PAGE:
Ships keep skipping Yantian, as China’s new COVID measures add to supply chain woes

June 17, 2021, Chicago, IL — Blank sailing data tracked at major Shenzhen ports by project44 has shot up, spelling further cost increases and inventory shortages for businesses as they struggle to meet the demands of reopening economies. The Port of Yantian (YICT), a critical connection for factories and retailers across the globe, which handles 13 million TEUs per year, is at the epicenter of China’s latest COVID-19 quarantine efforts.

Over the period of June 1 to June 15, 298 container vessels with a combined total capacity of over three million TEUs skipped the port a 300-percent increase in blank sailings in one month. Though the total capacity was not meant for YICT, the volume of loaded export containers that were left behind has caused a severe backlog and is due to create major delays and disruptions in global supply chains shortly after the Suez Canal incident.

2021 06 17 Yantian Port Blank Sailing Chart

The number of scheduled blank sailings announced by major carriers remains elevated through June 24, before falling off somewhat —assuming Chinese authorities are able to contain the virus, and allow ocean-freight carriers to return to normal operations. Even in this best-case scenario, it could take weeks to process backlogged containers, and shippers should expect serious delays.

Dwell times at YICT also paint a grim picture. Over the last two weeks, the 7-day average of median dwell times on export containers from the Yantian terminal doubled in number, reaching 23.06 days on June 15, 2021. The mean dwell times on import containers into Yantian were lower, at 5.96 days for the same period, suggesting that carriers are avoiding the port. Between the dates of June 1 and June 15, the average dwell time for POL was 18.61 days, up 127.5% over the same time period a month earlier.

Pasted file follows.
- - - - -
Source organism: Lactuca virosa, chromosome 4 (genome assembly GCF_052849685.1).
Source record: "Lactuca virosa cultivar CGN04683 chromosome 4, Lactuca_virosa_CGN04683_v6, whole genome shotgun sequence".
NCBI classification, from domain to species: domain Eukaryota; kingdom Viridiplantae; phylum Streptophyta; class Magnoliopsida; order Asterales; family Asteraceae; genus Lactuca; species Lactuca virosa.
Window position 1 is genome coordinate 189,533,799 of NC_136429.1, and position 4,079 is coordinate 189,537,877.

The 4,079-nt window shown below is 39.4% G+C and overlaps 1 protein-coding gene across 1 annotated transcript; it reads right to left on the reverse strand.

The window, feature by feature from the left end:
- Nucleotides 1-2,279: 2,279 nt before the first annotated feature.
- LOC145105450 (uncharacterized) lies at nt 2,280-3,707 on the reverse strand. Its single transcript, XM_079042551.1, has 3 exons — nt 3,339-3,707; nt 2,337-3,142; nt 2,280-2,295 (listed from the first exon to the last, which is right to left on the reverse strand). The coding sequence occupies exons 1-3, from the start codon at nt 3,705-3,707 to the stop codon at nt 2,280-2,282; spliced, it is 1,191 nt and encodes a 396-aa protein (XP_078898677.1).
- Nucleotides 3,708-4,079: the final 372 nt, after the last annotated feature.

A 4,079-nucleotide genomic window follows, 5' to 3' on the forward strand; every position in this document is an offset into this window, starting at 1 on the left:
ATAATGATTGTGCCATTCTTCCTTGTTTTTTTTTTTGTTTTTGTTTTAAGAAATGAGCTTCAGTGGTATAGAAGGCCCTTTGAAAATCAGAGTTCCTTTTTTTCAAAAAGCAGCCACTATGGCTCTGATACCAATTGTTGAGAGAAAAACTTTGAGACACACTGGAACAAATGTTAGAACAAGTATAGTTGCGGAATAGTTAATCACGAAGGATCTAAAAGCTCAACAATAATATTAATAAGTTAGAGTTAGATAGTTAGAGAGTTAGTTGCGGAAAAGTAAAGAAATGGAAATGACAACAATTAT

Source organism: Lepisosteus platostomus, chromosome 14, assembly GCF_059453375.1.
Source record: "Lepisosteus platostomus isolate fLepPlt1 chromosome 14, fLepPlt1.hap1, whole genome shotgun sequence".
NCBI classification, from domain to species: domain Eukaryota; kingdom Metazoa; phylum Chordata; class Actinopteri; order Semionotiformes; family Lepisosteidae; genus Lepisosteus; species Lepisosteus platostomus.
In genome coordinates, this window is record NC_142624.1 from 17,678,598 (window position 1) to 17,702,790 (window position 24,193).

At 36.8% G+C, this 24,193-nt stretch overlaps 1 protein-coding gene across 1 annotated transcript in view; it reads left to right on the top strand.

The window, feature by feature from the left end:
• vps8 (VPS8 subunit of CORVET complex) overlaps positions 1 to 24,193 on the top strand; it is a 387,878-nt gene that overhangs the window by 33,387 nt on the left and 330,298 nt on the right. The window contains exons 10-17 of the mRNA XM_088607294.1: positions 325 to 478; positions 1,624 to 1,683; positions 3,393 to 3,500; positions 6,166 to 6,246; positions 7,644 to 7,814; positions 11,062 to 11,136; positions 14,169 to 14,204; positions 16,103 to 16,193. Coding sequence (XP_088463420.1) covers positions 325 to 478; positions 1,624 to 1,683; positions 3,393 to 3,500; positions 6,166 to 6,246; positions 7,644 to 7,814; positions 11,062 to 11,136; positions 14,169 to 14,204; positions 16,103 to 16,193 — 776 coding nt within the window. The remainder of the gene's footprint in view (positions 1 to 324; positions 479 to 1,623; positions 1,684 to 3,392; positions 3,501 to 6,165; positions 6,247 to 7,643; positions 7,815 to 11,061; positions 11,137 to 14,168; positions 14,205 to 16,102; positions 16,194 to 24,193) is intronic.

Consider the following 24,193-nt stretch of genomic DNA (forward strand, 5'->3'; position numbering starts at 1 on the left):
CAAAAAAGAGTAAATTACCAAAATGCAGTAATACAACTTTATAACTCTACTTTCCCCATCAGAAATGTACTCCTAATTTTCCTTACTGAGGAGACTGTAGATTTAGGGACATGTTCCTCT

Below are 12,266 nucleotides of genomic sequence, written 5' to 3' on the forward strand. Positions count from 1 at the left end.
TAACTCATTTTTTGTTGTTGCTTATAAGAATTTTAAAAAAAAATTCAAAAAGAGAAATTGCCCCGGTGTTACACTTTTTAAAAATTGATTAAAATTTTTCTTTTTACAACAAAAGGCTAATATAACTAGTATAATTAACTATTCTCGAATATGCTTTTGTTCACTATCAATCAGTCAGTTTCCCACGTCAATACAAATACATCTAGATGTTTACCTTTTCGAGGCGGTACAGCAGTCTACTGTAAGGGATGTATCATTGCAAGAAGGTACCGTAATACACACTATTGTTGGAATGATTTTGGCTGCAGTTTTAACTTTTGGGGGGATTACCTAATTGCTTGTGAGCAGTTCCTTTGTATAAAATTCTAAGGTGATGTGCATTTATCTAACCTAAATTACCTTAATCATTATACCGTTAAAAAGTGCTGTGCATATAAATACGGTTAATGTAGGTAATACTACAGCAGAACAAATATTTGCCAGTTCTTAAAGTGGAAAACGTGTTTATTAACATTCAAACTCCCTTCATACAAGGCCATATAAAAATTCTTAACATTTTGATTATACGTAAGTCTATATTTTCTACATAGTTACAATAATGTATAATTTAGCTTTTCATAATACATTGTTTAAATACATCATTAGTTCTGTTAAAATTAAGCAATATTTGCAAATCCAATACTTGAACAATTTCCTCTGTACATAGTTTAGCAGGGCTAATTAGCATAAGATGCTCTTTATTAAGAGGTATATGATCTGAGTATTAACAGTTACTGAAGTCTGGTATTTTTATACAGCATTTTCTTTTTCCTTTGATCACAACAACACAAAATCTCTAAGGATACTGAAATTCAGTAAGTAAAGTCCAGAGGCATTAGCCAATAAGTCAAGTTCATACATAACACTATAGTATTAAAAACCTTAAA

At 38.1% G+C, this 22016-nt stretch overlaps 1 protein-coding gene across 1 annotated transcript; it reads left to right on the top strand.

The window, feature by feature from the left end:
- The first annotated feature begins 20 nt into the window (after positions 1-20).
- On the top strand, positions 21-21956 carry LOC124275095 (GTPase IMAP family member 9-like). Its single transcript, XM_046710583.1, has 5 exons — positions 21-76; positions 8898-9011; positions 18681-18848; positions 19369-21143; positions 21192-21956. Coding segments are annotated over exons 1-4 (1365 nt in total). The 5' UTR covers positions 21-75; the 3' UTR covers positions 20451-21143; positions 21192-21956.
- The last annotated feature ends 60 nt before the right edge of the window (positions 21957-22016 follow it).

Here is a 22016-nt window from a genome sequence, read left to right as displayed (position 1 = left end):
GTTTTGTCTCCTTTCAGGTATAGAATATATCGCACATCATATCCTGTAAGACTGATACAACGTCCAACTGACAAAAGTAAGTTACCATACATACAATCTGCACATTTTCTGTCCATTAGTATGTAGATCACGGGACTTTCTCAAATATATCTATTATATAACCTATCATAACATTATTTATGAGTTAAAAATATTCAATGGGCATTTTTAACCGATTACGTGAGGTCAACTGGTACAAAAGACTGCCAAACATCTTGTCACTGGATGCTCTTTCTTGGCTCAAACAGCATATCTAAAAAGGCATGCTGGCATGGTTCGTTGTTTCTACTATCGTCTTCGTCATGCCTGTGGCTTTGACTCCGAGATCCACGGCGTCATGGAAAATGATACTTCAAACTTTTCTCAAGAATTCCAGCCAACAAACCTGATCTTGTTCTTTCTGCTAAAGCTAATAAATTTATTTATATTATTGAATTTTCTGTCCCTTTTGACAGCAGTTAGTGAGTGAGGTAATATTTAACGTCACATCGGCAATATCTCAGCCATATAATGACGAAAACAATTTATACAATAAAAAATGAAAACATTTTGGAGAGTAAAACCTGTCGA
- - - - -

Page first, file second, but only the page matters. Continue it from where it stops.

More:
2021 06 17 Yantian Port Dwell Time Chart

In the event that Chinese authorities extend their strict containment measures, high double-digit daily blank sailing rates could extend into July, snarling supply chains that use this critical global port well into the Summer.

Container lines such as Maersk have sent out client advisories that port capacity remains at less than half, with 19 of Maersk’s mainline services impacted, and that blank sailings were on track to get worse.

For businesses already facing inventory shortages, and unprecedented transportation costs, the numbers coming out of YICT will further complicate the process of reopening.

“While the epicenter of this particular breakdown is YICT, these numbers spell trouble across the maritime shipping world, and particularly for companies that rely on these routes,” said Josh Brazil, Vice President of Marketing at project44. “Even shipments not directly impacted by the Yantian situation could feel the impact, as carriers adjust their networks to avoid congestion at YICT.”

“We’re advising shippers with a China focus to get full visibility into your shipments, look for alternative ports, and do everything you can to get ahead of this event because it has the potential to create massive headaches across the global economy,” Brazil said.

Disclaimer: The data referenced in this release is sourced from project44’s freight visibility platform, based on the logistics indicators that the platform tracks. The sample data sets referenced do not include all freight movement data tracked by other entities. Data from project44’s platform reflects a statically significant sample size to draw conclusions.